Wednesday, October 14, 2009
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Sports columnist Aaron McFarling: ACC football only half bad

Enough is enough. It's time that the ACC's Coastal Division teams did something about their sorry Atlantic Division brethren. The Coastals have already tried pounding them -- they're 5-0 against the Atlantic teams so far this season -- but that didn't work. Time for more drastic measures.

That's right. Time to secede from the union.

People want to say the ACC is bad. The truth is, the ACC is half bad. The Atlantic half.

As we approach the midway point of the season, the ACC has six nonconference victories to be proud of: Oklahoma, Nebraska, Pittsburgh, Mississippi State, Stanford and BYU. To their credit, Atlantic Division teams (N.C. State over the Panthers, Wake Forest over the Cardinal and Florida State over the Cougars) snared half of those.

But interdivisional play so far has revealed the Coastal to be far superior.

Boston College, which fattened up on two of its Atlantic rivals, fell hard last week in its first trip to Coastal Country. Florida State -- the Atlantic's preseason favorite -- has lost at home in both of its matchups with Coastal teams, including a prime-timer against Georgia Tech last week. Clemson's loss to the Yellow Jackets in Week 2 squandered another shot at Atlantic respectability.

And finally, there's Duke. Yes, Duke, Coastal whipping boy, which went on the road and hammered Atlantic-foe N.C. State 49-28 last week. That should do it, shouldn't it? Secession time?

The top scoring offense (Virginia Tech) is in the Coastal. The top rushing offense (Georgia Tech), passing offense (Duke) and total offense (GT again) are in the Coastal. North Carolina leads three of the four defensive categories. That leaves rushing defense as the only category headed by an Atlantic team -- N.C. State, which allowed one rushing yard to Bud Foster's alma mater, Murray State. That was one of two Division I-AA teams the Wolfpack defeated.

This is all the more reason we should appreciate the Hokies' journey to Atlanta this week. Whoever survives the Coastal Division race should cruise through the ACC title game, but getting there is going to be brutal.

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If you think Bryan Stinespring's offense has gotten more aggressive this year, get a load of what's going on in Charlottesville.

After the Southern Mississippi game, UVa coach Al Groh revealed that the staff had made it a goal to "go downfield on the first 15 plays."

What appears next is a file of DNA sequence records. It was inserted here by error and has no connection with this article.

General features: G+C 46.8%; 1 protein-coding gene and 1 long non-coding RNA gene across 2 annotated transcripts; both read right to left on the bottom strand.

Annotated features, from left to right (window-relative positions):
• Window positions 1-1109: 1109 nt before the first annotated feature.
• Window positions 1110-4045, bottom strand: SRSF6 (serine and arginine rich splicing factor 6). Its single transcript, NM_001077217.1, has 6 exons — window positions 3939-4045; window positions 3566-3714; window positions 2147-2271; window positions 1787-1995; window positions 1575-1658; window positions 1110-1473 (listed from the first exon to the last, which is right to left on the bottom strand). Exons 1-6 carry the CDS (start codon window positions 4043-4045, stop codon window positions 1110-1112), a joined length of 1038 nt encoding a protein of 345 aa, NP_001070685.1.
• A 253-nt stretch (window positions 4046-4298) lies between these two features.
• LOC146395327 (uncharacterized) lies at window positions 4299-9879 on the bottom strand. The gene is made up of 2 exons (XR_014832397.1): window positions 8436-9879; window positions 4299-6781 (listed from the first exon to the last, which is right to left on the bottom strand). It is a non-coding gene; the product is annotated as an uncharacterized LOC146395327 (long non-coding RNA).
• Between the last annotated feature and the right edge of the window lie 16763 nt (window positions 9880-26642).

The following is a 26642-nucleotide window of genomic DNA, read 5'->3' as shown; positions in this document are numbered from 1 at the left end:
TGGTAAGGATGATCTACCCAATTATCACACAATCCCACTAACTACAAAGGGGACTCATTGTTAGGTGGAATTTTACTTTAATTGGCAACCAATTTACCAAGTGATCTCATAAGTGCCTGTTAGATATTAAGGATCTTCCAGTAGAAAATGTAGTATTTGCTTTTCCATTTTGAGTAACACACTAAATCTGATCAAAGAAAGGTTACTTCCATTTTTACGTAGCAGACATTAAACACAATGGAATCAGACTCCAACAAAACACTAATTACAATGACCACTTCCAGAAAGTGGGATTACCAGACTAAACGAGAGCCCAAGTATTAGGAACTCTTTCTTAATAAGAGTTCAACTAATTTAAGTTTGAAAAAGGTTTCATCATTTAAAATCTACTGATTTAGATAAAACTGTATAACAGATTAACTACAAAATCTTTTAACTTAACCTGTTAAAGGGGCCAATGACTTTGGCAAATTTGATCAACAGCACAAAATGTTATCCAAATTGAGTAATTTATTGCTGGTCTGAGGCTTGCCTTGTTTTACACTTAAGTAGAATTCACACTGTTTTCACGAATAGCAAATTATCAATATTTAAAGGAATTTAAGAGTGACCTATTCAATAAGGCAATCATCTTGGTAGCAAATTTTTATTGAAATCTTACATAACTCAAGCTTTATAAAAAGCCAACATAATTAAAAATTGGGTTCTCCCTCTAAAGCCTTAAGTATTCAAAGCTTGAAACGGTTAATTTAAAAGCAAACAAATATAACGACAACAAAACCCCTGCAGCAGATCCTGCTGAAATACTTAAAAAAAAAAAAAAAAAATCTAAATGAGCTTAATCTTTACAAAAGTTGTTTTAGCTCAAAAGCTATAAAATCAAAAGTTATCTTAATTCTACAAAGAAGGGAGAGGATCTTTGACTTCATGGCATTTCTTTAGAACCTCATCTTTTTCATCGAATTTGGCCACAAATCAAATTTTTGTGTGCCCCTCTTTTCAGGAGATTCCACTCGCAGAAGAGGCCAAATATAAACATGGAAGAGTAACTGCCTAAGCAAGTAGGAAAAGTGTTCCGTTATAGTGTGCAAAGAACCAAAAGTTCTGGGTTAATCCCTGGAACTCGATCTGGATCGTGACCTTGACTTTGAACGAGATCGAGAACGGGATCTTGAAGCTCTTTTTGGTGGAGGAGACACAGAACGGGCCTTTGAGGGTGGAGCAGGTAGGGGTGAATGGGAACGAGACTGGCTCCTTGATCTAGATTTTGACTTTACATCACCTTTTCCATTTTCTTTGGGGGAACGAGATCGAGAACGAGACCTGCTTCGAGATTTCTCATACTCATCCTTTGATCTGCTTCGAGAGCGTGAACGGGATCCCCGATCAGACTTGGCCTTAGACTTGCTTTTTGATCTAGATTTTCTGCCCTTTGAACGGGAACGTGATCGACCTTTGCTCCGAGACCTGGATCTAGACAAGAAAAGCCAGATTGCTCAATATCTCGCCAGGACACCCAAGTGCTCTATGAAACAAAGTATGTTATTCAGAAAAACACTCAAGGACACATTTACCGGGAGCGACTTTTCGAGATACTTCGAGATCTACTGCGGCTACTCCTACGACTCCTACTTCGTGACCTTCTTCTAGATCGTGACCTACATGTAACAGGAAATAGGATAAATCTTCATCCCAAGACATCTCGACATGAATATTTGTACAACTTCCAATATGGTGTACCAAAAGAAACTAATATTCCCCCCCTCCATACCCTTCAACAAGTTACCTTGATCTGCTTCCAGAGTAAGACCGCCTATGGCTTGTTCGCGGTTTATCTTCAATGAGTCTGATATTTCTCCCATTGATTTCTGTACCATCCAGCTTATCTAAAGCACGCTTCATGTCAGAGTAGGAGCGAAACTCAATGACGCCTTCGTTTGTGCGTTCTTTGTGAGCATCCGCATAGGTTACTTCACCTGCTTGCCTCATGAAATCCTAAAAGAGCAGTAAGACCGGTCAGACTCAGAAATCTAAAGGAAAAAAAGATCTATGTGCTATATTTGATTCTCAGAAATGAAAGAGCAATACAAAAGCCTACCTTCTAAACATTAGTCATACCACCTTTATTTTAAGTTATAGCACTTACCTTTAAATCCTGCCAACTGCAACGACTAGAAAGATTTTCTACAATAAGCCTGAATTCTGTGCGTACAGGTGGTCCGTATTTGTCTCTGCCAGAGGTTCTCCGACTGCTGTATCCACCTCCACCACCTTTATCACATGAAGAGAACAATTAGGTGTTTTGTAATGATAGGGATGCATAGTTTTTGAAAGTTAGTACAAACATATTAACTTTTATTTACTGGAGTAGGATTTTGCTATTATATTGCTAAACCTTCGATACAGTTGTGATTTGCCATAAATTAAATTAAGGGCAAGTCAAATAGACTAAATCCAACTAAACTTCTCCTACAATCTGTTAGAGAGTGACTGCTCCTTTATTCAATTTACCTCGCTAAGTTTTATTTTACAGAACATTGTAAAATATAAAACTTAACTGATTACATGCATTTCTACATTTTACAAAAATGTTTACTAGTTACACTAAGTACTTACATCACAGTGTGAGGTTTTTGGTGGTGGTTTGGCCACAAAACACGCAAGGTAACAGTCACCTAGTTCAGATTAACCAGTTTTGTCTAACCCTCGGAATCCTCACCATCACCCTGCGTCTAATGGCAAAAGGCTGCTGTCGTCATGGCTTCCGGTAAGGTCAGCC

OK, so he didn't say that. Only the transcript of his press conference said he said that.

What he actually said is that the staff had made it a goal to go downfield THREE TIMES on the first 15 plays.

The transcript -- actually labeled a "draftscript," because UVa officials are kind enough to send out an edited version later -- omitted that "three times" part.

Such is the great comedic beauty of transcription work farmed out to independent parties with fast fingers but little knowledge of what they're actually transcribing. Now granted, overall, they do a great job. But the same company that does the UVa transcripts also did the Orange Bowl press conferences two years ago and quoted Bud Foster raving about what a great linebacker "Zabian" Adibi was. This week, UVa receiver Kris Burd somehow became "Chris Broadnax." Zabian I could see, but Broadnax? Seems to be a syllable issue there.

But they even topped that a couple of weeks ago. You know that UVa quarterback, Mr. Sewell? First name, Jameel?

Yep. The transcriber apparently heard that one a little differently, too. Folks, meet Mr. Sewell. First name, "Gentlemen's Meal."

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What a refreshing sight it was to see Josh McDaniels running around like a little kid Sunday, pumping his fist and leaping into one of his defensive lineman's arms in celebration of a Denver win over New England.

The 33-year-old Broncos coach showed pure, unbridled joy, a rarity in NFL grumpland. Oh, we see celebrations -- Redskins cornerback DeAngelo Hall performs "Swan Lake" any time he makes a play, the kind of look-at-me antics that make a 2-3 team appear even worse -- but that's canned enthusiasm. This was real.

"Sometimes," McDaniels told the media, "you're allowed to have fun."

Amen to that.

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